yesterday another mass shooting happened. this time a sikh temple. even before reading or listening to the mainstream media’s coverage of the event, i knew what would be said. it is the same thing i’ve heard ever since the 9/11 attacks. because sikhs wear turbans and beards, as per their religious culture, they were “unfairly” associated with muslims.
this sort of statement, used countless times when sikhs have been attacked since 2001, implies that it is ‘okay’ to attack muslims. that it is at least ‘understandable’ to habour hatred towards muslims, and therefore since the latest redneck racist thought he was attacking muslims, it is only a shame that his ignorance prevented him from knowing the difference between a muslim and a sikh.
“unfairly associated with muslims”, a case of mistaken identity. the implication of even the terminology used makes it clear that while murdering muslims, or those that look like muslims isn’t legal, isn’t justifiable under the law, it is at least “understandable” somehow.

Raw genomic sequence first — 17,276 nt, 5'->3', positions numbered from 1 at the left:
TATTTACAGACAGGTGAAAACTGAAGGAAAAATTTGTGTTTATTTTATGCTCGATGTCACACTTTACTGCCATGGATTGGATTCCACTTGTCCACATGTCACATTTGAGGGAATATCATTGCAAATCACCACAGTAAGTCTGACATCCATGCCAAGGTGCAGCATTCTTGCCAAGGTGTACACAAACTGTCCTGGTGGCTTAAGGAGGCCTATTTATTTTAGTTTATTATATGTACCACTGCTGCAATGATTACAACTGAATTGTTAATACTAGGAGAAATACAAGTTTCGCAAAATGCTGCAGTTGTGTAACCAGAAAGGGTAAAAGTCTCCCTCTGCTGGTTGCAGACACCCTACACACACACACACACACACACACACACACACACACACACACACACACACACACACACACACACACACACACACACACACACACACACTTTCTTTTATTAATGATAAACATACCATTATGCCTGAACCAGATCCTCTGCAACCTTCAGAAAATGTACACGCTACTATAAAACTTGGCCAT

it is the same thing we hear in the news when some homophobic psychopath murders or attacks a gay man, (he was coming on to me) or a transgender woman (the he-she deceived me!) [“i thought it was the real thing” shades of ‘rocky horror picture show]
it isn’t that we, as a culture, absolve the perpetrators of their crimes, but they are given a slight nod…a bit of a pass. because after all, the victim looked like someone who had it coming.
vilifying a whole group of people as nearly ‘fair game’ is way worse than blaming the victim for the murder or assault against them. and when we as a society can be manipulated into feeling less horror at such things simply on the basis of the victim’s race, ethnicity, religion, sexual orientation or gender identity we have already become monsters. we have already declared the horrific as something understandable. we have lost our way
“unfairly associated” with muslims, as if that should matter.
“the he/she came onto me”, as if that made it right.